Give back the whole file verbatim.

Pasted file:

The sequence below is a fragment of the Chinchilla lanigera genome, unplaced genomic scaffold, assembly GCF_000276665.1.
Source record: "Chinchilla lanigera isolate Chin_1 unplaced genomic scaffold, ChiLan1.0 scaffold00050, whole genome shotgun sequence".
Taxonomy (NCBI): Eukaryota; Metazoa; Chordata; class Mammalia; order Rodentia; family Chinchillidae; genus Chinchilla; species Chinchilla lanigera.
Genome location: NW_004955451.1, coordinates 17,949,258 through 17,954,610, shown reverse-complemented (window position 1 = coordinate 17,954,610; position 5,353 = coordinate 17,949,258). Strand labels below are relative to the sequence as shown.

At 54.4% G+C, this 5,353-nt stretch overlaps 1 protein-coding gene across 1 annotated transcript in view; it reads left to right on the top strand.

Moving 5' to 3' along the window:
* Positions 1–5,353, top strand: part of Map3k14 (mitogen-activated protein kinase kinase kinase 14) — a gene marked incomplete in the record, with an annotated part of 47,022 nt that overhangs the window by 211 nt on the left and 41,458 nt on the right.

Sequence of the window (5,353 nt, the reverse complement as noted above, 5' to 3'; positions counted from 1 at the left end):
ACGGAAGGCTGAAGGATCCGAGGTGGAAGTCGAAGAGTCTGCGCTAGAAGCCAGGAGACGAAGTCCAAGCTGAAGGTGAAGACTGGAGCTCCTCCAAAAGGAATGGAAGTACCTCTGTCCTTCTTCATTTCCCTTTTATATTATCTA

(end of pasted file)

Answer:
The sequence below is a fragment of the Chinchilla lanigera genome, unplaced genomic scaffold, assembly GCF_000276665.1.
Source record: "Chinchilla lanigera isolate Chin_1 unplaced genomic scaffold, ChiLan1.0 scaffold00050, whole genome shotgun sequence".
Taxonomy (NCBI): Eukaryota; Metazoa; Chordata; class Mammalia; order Rodentia; family Chinchillidae; genus Chinchilla; species Chinchilla lanigera.
Genome location: NW_004955451.1, coordinates 17,949,258 through 17,954,610, shown reverse-complemented (window position 1 = coordinate 17,954,610; position 5,353 = coordinate 17,949,258). Strand labels below are relative to the sequence as shown.

At 54.4% G+C, this 5,353-nt stretch overlaps 1 protein-coding gene across 1 annotated transcript in view; it reads left to right on the top strand.

Moving 5' to 3' along the window:
* Positions 1–5,353, top strand: part of Map3k14 (mitogen-activated protein kinase kinase kinase 14) — a gene marked incomplete in the record, with an annotated part of 47,022 nt that overhangs the window by 211 nt on the left and 41,458 nt on the right.

Sequence of the window (5,353 nt, the reverse complement as noted above, 5' to 3'; positions counted from 1 at the left end):
ACGGAAGGCTGAAGGATCCGAGGTGGAAGTCGAAGAGTCTGCGCTAGAAGCCAGGAGACGAAGTCCAAGCTGAAGGTGAAGACTGGAGCTCCTCCAAAAGGAATGGAAGTACCTCTGTCCTTCTTCATTTCCCTTTTATATTATCTA